The study design adopted for the study included a nonequivalent comparison group design where data from the control group was compared with that of the intervention group. The importance of engaging in this study was noted the be associated with the facilitation of the process of evaluation how the program achieved complex physical, emotional, social and spiritual need of end-of-life patients. The study was approved by the Kaiser Permanente Southern California Human Subject Protection Committee. It is clear that the study was through voluntary participation as patients have the option of declining where it is noted that 73 eligible patients declined being interviewed (Brumley, et al., 2003).
Data was collected through phone interviews seven days after enrollment and 60 minutes thereafter. The main variables data gathered for the study included demographic data, patient’s rating of their illness severity, quality of life, and satisfaction of services offered. The satisfaction data was collected using the Reid-Gundlach Satisfaction instruments and yielded three categories where overall satisfaction was measured. Service utilization data was gathered from KP administrative databases. The costs effectiveness of the program was measured by evaluation of the staff costs only.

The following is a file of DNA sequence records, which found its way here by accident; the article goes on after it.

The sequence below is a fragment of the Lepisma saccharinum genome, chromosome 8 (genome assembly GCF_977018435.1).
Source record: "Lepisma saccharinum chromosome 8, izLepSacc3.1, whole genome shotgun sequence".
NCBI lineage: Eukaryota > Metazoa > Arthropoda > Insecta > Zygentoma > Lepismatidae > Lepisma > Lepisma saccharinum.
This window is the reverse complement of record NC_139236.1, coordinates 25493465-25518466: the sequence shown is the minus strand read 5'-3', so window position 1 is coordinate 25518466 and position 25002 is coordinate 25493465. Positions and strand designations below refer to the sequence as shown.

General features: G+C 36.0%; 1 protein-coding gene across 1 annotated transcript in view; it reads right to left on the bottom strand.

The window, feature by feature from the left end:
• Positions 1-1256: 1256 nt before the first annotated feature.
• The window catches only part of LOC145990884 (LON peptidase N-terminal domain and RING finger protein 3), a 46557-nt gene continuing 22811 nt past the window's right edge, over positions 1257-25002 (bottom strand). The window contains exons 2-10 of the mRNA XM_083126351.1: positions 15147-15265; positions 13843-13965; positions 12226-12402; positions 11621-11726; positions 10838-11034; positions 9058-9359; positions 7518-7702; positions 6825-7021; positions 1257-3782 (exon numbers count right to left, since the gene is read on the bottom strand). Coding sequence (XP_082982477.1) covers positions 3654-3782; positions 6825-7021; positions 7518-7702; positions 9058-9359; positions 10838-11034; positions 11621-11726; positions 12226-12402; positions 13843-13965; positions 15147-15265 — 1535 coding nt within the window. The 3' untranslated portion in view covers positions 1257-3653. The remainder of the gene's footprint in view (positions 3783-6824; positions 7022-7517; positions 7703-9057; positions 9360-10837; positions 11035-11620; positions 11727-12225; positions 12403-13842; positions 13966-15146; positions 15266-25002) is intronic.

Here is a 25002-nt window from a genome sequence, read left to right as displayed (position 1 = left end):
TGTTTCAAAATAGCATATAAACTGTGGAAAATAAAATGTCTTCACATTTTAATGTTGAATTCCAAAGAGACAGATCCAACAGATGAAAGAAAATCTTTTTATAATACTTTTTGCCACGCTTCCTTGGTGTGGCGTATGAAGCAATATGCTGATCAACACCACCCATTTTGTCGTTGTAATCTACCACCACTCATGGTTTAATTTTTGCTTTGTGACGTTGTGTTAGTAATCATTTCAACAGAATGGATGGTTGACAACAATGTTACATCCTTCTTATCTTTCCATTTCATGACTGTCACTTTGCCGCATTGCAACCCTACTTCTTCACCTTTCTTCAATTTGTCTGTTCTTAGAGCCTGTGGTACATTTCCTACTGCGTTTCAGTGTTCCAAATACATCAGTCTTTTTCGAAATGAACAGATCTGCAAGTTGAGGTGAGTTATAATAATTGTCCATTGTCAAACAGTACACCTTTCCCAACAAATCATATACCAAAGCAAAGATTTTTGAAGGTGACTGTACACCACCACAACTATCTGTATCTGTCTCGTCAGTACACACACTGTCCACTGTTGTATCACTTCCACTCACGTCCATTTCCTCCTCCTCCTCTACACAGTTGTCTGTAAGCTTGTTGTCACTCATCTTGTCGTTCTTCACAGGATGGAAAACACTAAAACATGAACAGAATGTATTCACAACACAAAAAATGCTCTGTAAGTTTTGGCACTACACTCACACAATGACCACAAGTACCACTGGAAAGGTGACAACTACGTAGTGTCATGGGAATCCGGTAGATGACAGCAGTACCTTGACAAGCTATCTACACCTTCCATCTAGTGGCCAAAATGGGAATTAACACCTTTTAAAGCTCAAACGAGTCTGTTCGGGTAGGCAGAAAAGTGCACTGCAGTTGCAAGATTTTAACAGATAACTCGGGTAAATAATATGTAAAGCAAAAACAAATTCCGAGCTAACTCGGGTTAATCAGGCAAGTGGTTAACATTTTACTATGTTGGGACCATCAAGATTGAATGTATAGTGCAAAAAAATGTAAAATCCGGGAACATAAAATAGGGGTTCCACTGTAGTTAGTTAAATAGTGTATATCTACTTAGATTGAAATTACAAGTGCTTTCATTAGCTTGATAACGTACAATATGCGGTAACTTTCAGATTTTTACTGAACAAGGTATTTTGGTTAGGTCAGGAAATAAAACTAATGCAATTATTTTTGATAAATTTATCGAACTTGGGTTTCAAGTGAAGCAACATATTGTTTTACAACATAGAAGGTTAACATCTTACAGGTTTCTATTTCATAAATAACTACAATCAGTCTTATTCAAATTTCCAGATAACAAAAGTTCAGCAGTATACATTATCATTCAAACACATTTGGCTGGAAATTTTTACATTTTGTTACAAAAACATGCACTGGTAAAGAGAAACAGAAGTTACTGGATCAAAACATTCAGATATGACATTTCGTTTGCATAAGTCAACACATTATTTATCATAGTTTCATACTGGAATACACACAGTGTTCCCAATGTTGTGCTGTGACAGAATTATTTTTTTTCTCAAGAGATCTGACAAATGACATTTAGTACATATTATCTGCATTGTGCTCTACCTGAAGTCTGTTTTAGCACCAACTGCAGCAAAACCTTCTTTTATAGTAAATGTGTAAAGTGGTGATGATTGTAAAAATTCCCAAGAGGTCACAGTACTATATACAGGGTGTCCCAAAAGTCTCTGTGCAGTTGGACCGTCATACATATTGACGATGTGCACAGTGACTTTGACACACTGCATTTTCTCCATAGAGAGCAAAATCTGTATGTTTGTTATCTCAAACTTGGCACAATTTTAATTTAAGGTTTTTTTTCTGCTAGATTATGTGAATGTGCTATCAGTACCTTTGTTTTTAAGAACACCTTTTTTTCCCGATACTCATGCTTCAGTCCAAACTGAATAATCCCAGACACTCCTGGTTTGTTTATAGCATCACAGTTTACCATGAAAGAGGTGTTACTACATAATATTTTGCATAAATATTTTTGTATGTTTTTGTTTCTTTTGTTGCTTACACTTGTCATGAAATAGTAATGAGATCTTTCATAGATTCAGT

Part of data management process for the study involved organizing the intervention and comparison group in a manner that data from each group would be comparable. This was achieved by putting in place selection criterion that ensured comparison among groups of patients at end-of-life. Data analysis included the use of post hoc students t-tests for individual dependent variable to establish group differences. Multiple regression was used to establish the portion of costs that could be explained by control group. The rigor of the process was assured through the use of statistical software such SPSS statistical software and LIMDEP data analysis software package. Reduction of the research bias was carried out through the control of statistically significant between group differences were controlled as covariates. Multivariate analysis variance (MANCOVA) was used to control Type I error associated with multiple tests (Brumley, et al., 2003).
Results of Study